One man's fight to emancipate elite clan

My Tears, My Dreams chronicles how social reformer V T Bhattathiripad strove to uplift the neglected among the Namboothiris.

Published: 16th June 2013 12:00 AM  |   Last Updated: 18th June 2013 09:29 AM   |  A+A-


The Namboothiri community of Kerala has always had a substantial space in society, having produced a number of scholarly men who enriched us with their views, reflections and deeds.

V T Bhattathiripad was one such social reformer who contributed much to the resurrection of the community that was earlier bound by the “sacred thread” of rituals, traditions and orthodoxy.

Fuelled by his inner rebellion, Bhattathiripad, among others, had ventured into the movement which sought the renaissance of the community that had limited its women to the “insides of the illam (home)” and men to the confinement of customs. During the late 18th century and early 19th century, the community, tagged “upper caste”, had stooped into ignorance, social unawareness and blind devotion to traditional values.

It is this struggle for community emancipation that delineates the autobiography of V T Bhattathiripad, My Tears, My Dreams (Kaneerum Kinavuum), as he says in the prologue: “I write for the eternally unhappy Savitris of the community who were kept away from the public by means of dykes.”

Having been born into an “insignificant household”, which was on the verge of crumbling, he speaks of a childhood that “was not a beautiful dawn”. He was always mired in doubts about the necessity of Vedic lessons that were thrust on him. In his autobiography, Bhattathiripad explains, with disgust, the meaningless lessons forced on the Brahmin youth who recites it mechanically.

Bhattathiripad says, “Education that does not nourish the brains and entertain the minds will generally be uninspiring and such an education system will alienate one very quickly.”

In the book, Bhattathiripad speaks of the redundant and “eventless” life led by the Apphan Namboothiris (younger sons in the Namboothiri household. An Apphan Namboothiri had no rights over property and was not allowed to marry from the community) that vexed the humanitarian in him.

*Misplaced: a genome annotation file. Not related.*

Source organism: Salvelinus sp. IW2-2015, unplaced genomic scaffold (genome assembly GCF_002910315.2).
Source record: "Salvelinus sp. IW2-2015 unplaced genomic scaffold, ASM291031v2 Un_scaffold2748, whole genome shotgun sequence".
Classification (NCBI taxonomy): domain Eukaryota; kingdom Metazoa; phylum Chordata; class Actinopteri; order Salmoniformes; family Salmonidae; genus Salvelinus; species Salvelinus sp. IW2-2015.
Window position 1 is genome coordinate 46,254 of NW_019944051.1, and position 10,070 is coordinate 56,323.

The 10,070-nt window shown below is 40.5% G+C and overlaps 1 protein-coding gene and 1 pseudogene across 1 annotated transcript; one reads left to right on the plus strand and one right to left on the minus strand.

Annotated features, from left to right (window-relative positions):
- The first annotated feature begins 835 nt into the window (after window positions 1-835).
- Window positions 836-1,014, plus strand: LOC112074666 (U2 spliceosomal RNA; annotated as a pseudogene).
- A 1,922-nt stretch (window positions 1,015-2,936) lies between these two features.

The astute reformer that he was, Bhattathiripad fumed at the community’s apathy in noting the transformations that were happening around them. “He (a Namboothiri) did not wake up even when the rays of science rose in the east,” said Bhattathiripad. “He fell asleep perched on the spiritual mattress.”

My Tears, My Dreams also traverses the events and people (the preachers of Yogakshema Sabha like Kuroor Unni Namboothiripad and the 10-year-old girl who kindled the urge for learning in him) that shaped the reformer and the human in Bhattathiripad. With pride, he notes how his play Adukkalayil Ninnu Arangathekku had awoken the sombre spirits of women in the Namboothiri household who threw away their palm-leaf umbrellas to come out in the public.

Translating V T Bhattathiripad’s autobiography, which articulates the cultural, social and historical milieu of the last century, was strenuous, and a daunting task. However, Sindhu V Nair has ensured that nothing has been lost in the translation.

“Bhattathiripad wrote the book in classical Malayalam. Though it may seem like an easy read in the beginning, each line bore an in-depth meaning. I had to learn about those times before even attempting to begin the work,” says the translator.

At a time when the social set-up of the Namboothiri clan has undergone a sea change, the autobiography of Bhattathiripad, whose efforts contributed to the uplift of the community and the lives of its members, claims a prominent space.

The efforts of the Oxford University Press in bringing out such translated work calls for kudos as these attempts liberate such literary works from the constraints of regionalism and language, besides marking a milestone in fortifying the literary branch of translation.

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